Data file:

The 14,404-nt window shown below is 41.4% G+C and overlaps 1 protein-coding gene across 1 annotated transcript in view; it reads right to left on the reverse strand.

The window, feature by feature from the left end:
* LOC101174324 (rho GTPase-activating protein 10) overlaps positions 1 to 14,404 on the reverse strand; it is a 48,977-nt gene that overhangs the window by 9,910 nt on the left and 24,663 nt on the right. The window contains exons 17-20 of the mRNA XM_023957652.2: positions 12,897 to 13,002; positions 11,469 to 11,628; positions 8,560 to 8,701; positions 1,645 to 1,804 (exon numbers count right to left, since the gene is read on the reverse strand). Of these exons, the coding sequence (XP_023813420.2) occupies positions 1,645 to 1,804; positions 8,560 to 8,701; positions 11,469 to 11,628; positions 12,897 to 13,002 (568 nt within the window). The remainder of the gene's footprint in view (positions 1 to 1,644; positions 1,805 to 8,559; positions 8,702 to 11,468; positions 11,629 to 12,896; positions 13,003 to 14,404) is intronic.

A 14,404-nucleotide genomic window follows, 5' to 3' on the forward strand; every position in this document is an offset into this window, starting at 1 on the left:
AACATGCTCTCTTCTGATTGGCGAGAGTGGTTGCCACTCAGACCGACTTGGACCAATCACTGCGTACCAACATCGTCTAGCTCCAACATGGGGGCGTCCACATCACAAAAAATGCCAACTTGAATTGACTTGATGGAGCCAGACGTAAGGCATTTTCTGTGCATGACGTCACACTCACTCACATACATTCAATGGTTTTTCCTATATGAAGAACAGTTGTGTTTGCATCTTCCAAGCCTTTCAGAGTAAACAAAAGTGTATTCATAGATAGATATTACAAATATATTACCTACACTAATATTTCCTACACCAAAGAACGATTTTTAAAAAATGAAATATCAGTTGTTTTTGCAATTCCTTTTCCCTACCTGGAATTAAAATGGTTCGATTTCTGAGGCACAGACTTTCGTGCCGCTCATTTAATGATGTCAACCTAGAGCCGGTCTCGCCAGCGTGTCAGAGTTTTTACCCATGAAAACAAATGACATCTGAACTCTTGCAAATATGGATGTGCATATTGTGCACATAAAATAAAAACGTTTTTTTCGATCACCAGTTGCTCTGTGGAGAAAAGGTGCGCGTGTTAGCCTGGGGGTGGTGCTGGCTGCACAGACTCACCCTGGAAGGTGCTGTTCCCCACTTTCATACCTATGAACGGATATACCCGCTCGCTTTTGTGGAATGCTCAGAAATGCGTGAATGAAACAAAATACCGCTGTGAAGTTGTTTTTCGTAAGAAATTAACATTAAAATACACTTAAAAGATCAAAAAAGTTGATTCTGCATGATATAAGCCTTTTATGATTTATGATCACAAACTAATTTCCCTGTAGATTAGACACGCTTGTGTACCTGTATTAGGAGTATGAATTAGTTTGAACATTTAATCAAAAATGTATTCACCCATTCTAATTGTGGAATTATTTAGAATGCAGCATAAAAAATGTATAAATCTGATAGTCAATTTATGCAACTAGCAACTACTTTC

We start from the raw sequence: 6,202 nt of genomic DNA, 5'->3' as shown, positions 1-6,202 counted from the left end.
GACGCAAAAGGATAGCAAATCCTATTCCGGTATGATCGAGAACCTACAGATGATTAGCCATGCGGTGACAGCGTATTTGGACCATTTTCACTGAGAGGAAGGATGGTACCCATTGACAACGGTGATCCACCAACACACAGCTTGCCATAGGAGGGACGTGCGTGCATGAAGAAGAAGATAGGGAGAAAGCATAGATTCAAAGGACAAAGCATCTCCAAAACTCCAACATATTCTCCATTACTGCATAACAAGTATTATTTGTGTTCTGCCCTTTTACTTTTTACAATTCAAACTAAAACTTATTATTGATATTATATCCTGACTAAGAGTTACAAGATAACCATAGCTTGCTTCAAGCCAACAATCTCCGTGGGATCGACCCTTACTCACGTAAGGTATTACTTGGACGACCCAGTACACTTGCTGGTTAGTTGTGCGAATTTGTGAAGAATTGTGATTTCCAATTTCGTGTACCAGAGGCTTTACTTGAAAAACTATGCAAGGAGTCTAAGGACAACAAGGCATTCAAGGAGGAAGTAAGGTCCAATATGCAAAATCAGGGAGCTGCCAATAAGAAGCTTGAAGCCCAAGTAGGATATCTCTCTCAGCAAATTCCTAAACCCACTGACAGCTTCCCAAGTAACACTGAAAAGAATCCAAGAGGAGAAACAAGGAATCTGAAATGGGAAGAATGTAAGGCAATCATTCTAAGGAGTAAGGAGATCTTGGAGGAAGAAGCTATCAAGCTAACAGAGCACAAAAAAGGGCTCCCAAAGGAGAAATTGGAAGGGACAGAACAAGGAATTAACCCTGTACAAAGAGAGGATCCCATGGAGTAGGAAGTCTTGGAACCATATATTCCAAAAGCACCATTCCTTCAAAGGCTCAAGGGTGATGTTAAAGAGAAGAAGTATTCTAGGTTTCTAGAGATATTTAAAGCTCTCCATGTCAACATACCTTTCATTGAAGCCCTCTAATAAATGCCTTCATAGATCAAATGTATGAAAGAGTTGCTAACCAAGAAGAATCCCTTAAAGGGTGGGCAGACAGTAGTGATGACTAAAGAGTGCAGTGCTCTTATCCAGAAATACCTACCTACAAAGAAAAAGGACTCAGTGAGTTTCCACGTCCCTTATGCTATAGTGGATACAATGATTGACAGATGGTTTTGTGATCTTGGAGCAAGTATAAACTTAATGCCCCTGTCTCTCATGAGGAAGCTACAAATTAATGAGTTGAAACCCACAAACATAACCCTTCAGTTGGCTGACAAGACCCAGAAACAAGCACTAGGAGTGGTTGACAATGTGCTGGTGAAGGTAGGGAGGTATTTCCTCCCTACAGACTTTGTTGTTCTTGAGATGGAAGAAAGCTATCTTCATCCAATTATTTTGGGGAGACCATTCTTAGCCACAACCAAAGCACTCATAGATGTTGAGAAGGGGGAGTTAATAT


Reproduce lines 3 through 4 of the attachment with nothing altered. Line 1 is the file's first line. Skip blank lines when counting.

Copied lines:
* LOC101174324 (rho GTPase-activating protein 10) overlaps positions 1 to 14,404 on the reverse strand; it is a 48,977-nt gene that overhangs the window by 9,910 nt on the left and 24,663 nt on the right. The window contains exons 17-20 of the mRNA XM_023957652.2: positions 12,897 to 13,002; positions 11,469 to 11,628; positions 8,560 to 8,701; positions 1,645 to 1,804 (exon numbers count right to left, since the gene is read on the reverse strand). Of these exons, the coding sequence (XP_023813420.2) occupies positions 1,645 to 1,804; positions 8,560 to 8,701; positions 11,469 to 11,628; positions 12,897 to 13,002 (568 nt within the window). The remainder of the gene's footprint in view (positions 1 to 1,644; positions 1,805 to 8,559; positions 8,702 to 11,468; positions 11,629 to 12,896; positions 13,003 to 14,404) is intronic.

A 14,404-nucleotide genomic window follows, 5' to 3' on the forward strand; every position in this document is an offset into this window, starting at 1 on the left: